Donald Trump Poll Numbers Drop in Battleground States

Republican presidential nominee Donald Trump attends a campaign event at the Jacksonville Veterans Memorial Arena in Jacksonville, Florida, August 3. Eric Thayer/Reuters

Supporters of Republican Donald Trump urged him to get back on message on Thursday after a week of dropping opinion poll numbers and a war of words with ranking Republicans over his U.S. presidential campaign.

Trump pledged to focus more on Democratic candidate Hillary Clinton, who emerged from last week's Democratic National Convention with a lead in the polls and who has been consistently attacking Trump as temperamentally unfit for the presidency. Since formally accepting the Republican nomination two weeks ago, Trump has not been able to keep the focus on Clinton. In the past week he has gotten bogged down in a public spat with the parents of an American soldier killed in Iraq.

U.S. House of Representatives Speaker Paul Ryan, who has endorsed Trump but has not received a reciprocal endorsement from the New York businessman in his re-election bid, told WTAQ radio host Jerry Bader in Green Bay, Wisconsin, that Trump has "had a pretty strange run since the convention." "You would think we ought to be focusing on Hillary Clinton, on all of her deficiencies. She is such a weak candidate that one would think we'd be on offense against Hillary Clinton, and it is distressing that that's not what we're talking about these days," he said.

Michael Caputo, a former Trump adviser who still supports him, said Trump still has time to right the ship. "Staying on message is absolutely key," Caputo told Reuters. "After 30 years of speaking his mind, Mr. Trump has to understand that the general election for president of the United States is all about staying on message."

Trump supporter Ben Carson, the retired neurosurgeon who ran unsuccessfully for the Republican presidential nomination, said Trump realized the need to focus on Clinton. "And I think you're going to see him focusing much more on the issues and on his opponent, and not allowing himself to be dragged off into the bushes," Carson told MSNBC's Morning Joe.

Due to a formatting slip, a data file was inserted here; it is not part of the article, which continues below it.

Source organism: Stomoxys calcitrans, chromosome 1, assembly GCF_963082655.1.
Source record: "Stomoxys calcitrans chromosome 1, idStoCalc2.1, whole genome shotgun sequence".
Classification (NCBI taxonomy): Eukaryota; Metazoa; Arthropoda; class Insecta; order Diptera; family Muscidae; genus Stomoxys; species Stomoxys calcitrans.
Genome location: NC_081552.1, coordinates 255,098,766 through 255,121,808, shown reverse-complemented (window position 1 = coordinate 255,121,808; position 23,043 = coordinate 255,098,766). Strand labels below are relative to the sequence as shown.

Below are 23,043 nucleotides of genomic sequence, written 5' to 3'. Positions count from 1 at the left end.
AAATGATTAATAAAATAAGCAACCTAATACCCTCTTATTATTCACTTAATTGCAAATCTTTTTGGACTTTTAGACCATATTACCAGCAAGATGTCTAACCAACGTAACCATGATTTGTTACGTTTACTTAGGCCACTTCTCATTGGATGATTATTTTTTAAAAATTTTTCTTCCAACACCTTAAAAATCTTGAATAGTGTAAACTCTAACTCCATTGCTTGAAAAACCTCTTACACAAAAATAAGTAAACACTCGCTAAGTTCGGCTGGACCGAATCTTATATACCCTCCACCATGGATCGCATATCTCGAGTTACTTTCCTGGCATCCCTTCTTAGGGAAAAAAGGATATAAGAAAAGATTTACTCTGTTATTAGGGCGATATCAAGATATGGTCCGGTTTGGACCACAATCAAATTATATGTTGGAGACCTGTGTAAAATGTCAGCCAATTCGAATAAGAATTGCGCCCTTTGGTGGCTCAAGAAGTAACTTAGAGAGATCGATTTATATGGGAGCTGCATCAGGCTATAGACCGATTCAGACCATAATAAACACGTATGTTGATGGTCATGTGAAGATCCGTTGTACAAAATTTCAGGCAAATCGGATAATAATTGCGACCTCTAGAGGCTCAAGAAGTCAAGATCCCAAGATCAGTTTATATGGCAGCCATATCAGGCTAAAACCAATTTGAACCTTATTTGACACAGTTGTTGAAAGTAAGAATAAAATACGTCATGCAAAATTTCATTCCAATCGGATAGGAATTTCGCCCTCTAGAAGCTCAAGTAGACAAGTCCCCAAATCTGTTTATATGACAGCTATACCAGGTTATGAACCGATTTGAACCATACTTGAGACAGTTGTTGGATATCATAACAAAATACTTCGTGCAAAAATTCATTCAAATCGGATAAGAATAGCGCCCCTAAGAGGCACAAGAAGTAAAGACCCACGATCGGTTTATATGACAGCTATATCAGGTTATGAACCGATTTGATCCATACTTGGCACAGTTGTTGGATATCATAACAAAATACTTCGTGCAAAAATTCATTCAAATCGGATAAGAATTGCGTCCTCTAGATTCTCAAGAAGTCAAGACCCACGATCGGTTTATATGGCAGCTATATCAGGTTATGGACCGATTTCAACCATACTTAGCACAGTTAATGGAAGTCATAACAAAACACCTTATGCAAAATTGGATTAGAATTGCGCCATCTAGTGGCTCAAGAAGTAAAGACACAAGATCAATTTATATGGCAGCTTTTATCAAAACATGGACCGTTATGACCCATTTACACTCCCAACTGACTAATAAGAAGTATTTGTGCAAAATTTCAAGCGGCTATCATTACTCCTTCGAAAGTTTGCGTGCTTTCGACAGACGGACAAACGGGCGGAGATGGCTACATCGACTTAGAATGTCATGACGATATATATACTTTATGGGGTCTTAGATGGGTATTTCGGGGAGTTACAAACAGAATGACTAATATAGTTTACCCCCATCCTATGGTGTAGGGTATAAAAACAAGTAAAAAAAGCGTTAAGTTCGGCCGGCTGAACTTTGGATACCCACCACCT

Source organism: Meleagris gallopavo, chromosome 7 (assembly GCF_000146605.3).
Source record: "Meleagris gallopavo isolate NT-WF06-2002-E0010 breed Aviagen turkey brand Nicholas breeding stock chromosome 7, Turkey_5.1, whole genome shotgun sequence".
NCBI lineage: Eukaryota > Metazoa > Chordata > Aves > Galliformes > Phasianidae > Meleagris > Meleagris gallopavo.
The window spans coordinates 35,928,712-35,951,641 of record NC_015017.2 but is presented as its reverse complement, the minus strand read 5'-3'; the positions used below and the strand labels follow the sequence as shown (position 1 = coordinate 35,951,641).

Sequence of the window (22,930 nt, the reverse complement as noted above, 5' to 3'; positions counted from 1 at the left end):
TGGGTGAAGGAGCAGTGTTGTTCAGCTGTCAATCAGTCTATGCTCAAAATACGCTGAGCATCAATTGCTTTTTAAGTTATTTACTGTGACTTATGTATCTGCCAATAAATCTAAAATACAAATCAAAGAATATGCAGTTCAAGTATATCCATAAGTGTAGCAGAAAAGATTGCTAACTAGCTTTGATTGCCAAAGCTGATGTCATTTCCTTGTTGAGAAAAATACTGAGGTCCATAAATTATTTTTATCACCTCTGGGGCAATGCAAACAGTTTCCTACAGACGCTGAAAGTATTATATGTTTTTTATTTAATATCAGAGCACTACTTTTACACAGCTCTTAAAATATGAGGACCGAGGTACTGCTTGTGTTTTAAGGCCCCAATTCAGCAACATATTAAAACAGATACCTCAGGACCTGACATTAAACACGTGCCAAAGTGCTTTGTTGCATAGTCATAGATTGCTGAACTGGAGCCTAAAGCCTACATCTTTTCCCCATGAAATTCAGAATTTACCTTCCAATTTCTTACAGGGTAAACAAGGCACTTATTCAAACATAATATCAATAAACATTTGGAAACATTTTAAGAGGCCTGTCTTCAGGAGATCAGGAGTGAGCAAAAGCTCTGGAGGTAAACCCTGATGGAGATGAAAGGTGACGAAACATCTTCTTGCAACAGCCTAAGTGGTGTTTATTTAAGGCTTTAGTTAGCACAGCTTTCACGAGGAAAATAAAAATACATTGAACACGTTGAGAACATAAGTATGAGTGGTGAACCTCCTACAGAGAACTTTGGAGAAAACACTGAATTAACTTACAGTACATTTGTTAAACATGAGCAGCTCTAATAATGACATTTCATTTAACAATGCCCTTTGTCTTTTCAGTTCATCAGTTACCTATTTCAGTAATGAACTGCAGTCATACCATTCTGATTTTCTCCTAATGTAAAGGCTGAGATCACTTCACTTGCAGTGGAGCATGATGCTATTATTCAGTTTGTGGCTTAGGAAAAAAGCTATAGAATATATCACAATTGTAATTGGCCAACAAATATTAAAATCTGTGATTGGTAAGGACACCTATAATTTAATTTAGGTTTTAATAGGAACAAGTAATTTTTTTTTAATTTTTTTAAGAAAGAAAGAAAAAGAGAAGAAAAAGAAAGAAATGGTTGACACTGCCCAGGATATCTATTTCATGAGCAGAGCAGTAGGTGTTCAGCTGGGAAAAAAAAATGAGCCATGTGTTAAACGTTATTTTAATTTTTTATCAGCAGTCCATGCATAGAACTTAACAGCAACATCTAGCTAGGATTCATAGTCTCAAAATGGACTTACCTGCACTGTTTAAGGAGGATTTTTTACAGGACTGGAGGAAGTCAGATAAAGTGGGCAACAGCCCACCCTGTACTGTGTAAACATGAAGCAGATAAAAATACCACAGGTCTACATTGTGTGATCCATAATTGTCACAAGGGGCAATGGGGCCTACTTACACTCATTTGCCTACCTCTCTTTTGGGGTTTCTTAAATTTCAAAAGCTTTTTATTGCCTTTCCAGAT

Trump's rough patch has contributed to a dip in support in some battleground states. A WBUR/MassINC poll in New Hampshire showed Clinton leading Trump, 47 percent to 32 percent. Other polls showed Trump down 11 percentage points to Clinton in Pennsylvania and 6 percentage points in Florida, two states that are important to his chances of winning the election.

Trump told CBS 12, a Daytona Beach, Florida, TV station, on Wednesday that "the campaign is doing really well" and he vowed, "We're going to focus more on Hillary Clinton."

Trump campaign manager Paul Manafort told CBS's This Morning that the campaign is comfortable where it stands now and said the news media have built a false narrative in which Democrats are controlling the race to the November 8 election.

Manafort said that Trump's dropping poll numbers "were expected" and that he expected the numbers to even out soon. "The framework of this election favors Donald Trump. If we run the campaign that we plan on running, we think we're going to win. We don't plan on winning in August, we plan on winning in November," he said.

Concern about Trump was spilling into at least one congressional race. U.S. Representative Mike Coffman, a Colorado Republican, has released a campaign ad in his own re-election race promising to "stand up" to Trump if Trump is elected. "People ask me, 'What do you think about Trump?' Honestly, I don't care for him much. And I certainly don't trust Hillary," Coffman said in the ad.

U.S. Representative Charlie Dent, a Pennsylvania Republican, told MSNBC he could not endorse Trump because of "all these unforced errors" that Trump is making. "It just seems that he's, at times, hell-bent on losing a very winnable election to a very seriously flawed candidate—Hillary Clinton," Dent said.

In another development, Trump's wife, Slovenian-born Melania Trump, responded to questions that have been raised about her immigration status when she came to the United States in 1996. "Let me set the record straight: I have at all times been in compliance with the immigration laws of this country. Period," she said in a post on Twitter.